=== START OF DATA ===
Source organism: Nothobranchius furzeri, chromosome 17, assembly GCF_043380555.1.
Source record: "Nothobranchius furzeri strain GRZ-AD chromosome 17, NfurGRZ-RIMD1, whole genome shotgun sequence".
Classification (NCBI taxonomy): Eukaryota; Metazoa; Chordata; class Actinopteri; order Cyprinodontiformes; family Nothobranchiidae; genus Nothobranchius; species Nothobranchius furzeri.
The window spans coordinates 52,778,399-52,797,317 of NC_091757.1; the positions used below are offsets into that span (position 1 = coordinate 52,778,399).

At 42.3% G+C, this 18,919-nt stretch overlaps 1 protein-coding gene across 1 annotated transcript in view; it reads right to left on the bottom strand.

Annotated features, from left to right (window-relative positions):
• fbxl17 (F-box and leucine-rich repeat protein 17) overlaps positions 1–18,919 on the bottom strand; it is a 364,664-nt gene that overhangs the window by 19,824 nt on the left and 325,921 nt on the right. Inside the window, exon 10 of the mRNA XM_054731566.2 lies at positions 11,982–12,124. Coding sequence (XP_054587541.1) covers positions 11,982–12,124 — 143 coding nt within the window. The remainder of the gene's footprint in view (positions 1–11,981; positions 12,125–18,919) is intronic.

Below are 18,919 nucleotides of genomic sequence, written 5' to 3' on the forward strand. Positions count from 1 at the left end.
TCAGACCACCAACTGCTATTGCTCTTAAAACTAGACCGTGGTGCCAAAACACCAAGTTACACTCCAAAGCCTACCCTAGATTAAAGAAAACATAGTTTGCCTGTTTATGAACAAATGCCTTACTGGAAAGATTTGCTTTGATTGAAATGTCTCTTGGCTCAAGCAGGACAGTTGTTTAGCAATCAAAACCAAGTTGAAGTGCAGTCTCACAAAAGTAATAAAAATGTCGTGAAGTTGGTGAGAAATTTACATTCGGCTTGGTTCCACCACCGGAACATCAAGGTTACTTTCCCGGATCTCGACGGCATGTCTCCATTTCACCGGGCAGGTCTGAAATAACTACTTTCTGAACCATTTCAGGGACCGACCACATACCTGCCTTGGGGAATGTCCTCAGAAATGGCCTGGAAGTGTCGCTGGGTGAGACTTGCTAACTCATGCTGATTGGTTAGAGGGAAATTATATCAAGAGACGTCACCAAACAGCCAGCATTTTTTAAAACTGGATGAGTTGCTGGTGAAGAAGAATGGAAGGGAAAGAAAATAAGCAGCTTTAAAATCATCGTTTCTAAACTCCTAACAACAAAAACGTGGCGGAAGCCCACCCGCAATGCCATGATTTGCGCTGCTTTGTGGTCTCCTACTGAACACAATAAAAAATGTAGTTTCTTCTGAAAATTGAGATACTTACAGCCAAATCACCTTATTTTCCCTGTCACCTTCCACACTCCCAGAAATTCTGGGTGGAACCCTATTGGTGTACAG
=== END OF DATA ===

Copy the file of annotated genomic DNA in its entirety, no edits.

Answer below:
Source organism: Nothobranchius furzeri, chromosome 17, assembly GCF_043380555.1.
Source record: "Nothobranchius furzeri strain GRZ-AD chromosome 17, NfurGRZ-RIMD1, whole genome shotgun sequence".
Classification (NCBI taxonomy): Eukaryota; Metazoa; Chordata; class Actinopteri; order Cyprinodontiformes; family Nothobranchiidae; genus Nothobranchius; species Nothobranchius furzeri.
The window spans coordinates 52,778,399-52,797,317 of NC_091757.1; the positions used below are offsets into that span (position 1 = coordinate 52,778,399).

At 42.3% G+C, this 18,919-nt stretch overlaps 1 protein-coding gene across 1 annotated transcript in view; it reads right to left on the bottom strand.

Annotated features, from left to right (window-relative positions):
• fbxl17 (F-box and leucine-rich repeat protein 17) overlaps positions 1–18,919 on the bottom strand; it is a 364,664-nt gene that overhangs the window by 19,824 nt on the left and 325,921 nt on the right. Inside the window, exon 10 of the mRNA XM_054731566.2 lies at positions 11,982–12,124. Coding sequence (XP_054587541.1) covers positions 11,982–12,124 — 143 coding nt within the window. The remainder of the gene's footprint in view (positions 1–11,981; positions 12,125–18,919) is intronic.

Below are 18,919 nucleotides of genomic sequence, written 5' to 3' on the forward strand. Positions count from 1 at the left end.
TCAGACCACCAACTGCTATTGCTCTTAAAACTAGACCGTGGTGCCAAAACACCAAGTTACACTCCAAAGCCTACCCTAGATTAAAGAAAACATAGTTTGCCTGTTTATGAACAAATGCCTTACTGGAAAGATTTGCTTTGATTGAAATGTCTCTTGGCTCAAGCAGGACAGTTGTTTAGCAATCAAAACCAAGTTGAAGTGCAGTCTCACAAAAGTAATAAAAATGTCGTGAAGTTGGTGAGAAATTTACATTCGGCTTGGTTCCACCACCGGAACATCAAGGTTACTTTCCCGGATCTCGACGGCATGTCTCCATTTCACCGGGCAGGTCTGAAATAACTACTTTCTGAACCATTTCAGGGACCGACCACATACCTGCCTTGGGGAATGTCCTCAGAAATGGCCTGGAAGTGTCGCTGGGTGAGACTTGCTAACTCATGCTGATTGGTTAGAGGGAAATTATATCAAGAGACGTCACCAAACAGCCAGCATTTTTTAAAACTGGATGAGTTGCTGGTGAAGAAGAATGGAAGGGAAAGAAAATAAGCAGCTTTAAAATCATCGTTTCTAAACTCCTAACAACAAAAACGTGGCGGAAGCCCACCCGCAATGCCATGATTTGCGCTGCTTTGTGGTCTCCTACTGAACACAATAAAAAATGTAGTTTCTTCTGAAAATTGAGATACTTACAGCCAAATCACCTTATTTTCCCTGTCACCTTCCACACTCCCAGAAATTCTGGGTGGAACCCTATTGGTGTACAG